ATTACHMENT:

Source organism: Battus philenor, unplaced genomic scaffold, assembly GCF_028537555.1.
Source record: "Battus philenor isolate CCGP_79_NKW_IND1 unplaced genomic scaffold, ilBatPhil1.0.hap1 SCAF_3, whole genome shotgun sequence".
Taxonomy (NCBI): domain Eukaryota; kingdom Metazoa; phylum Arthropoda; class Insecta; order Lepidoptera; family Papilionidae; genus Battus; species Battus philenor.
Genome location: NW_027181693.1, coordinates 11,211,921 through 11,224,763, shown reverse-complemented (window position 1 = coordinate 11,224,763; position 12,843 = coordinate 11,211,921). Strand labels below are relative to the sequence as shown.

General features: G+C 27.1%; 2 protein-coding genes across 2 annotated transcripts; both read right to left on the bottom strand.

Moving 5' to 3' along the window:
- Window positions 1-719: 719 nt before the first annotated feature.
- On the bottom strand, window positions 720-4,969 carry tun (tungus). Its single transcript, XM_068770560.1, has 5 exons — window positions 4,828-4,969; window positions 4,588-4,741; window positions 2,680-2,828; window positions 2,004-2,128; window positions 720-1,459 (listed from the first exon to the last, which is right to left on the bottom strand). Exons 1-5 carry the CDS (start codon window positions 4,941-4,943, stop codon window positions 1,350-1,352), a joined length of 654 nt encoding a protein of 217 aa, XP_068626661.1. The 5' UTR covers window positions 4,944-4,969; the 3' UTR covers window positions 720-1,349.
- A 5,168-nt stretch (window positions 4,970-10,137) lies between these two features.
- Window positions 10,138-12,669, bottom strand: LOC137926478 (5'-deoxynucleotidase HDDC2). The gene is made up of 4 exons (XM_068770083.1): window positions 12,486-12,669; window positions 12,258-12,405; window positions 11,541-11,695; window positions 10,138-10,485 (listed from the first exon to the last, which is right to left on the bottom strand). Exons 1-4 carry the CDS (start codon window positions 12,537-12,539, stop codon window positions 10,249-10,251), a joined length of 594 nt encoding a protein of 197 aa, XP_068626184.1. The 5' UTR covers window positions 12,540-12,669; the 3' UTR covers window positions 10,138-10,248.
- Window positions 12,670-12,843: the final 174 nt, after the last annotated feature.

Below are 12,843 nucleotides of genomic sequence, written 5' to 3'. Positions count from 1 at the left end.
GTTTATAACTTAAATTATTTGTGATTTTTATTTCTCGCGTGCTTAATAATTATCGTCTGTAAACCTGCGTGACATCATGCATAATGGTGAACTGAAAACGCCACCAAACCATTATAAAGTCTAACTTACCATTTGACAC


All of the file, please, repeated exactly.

Source organism: Battus philenor, unplaced genomic scaffold, assembly GCF_028537555.1.
Source record: "Battus philenor isolate CCGP_79_NKW_IND1 unplaced genomic scaffold, ilBatPhil1.0.hap1 SCAF_3, whole genome shotgun sequence".
Taxonomy (NCBI): domain Eukaryota; kingdom Metazoa; phylum Arthropoda; class Insecta; order Lepidoptera; family Papilionidae; genus Battus; species Battus philenor.
Genome location: NW_027181693.1, coordinates 11,211,921 through 11,224,763, shown reverse-complemented (window position 1 = coordinate 11,224,763; position 12,843 = coordinate 11,211,921). Strand labels below are relative to the sequence as shown.

General features: G+C 27.1%; 2 protein-coding genes across 2 annotated transcripts; both read right to left on the bottom strand.

Moving 5' to 3' along the window:
- Window positions 1-719: 719 nt before the first annotated feature.
- On the bottom strand, window positions 720-4,969 carry tun (tungus). Its single transcript, XM_068770560.1, has 5 exons — window positions 4,828-4,969; window positions 4,588-4,741; window positions 2,680-2,828; window positions 2,004-2,128; window positions 720-1,459 (listed from the first exon to the last, which is right to left on the bottom strand). Exons 1-5 carry the CDS (start codon window positions 4,941-4,943, stop codon window positions 1,350-1,352), a joined length of 654 nt encoding a protein of 217 aa, XP_068626661.1. The 5' UTR covers window positions 4,944-4,969; the 3' UTR covers window positions 720-1,349.
- A 5,168-nt stretch (window positions 4,970-10,137) lies between these two features.
- Window positions 10,138-12,669, bottom strand: LOC137926478 (5'-deoxynucleotidase HDDC2). The gene is made up of 4 exons (XM_068770083.1): window positions 12,486-12,669; window positions 12,258-12,405; window positions 11,541-11,695; window positions 10,138-10,485 (listed from the first exon to the last, which is right to left on the bottom strand). Exons 1-4 carry the CDS (start codon window positions 12,537-12,539, stop codon window positions 10,249-10,251), a joined length of 594 nt encoding a protein of 197 aa, XP_068626184.1. The 5' UTR covers window positions 12,540-12,669; the 3' UTR covers window positions 10,138-10,248.
- Window positions 12,670-12,843: the final 174 nt, after the last annotated feature.

Below are 12,843 nucleotides of genomic sequence, written 5' to 3'. Positions count from 1 at the left end.
GTTTATAACTTAAATTATTTGTGATTTTTATTTCTCGCGTGCTTAATAATTATCGTCTGTAAACCTGCGTGACATCATGCATAATGGTGAACTGAAAACGCCACCAAACCATTATAAAGTCTAACTTACCATTTGACAC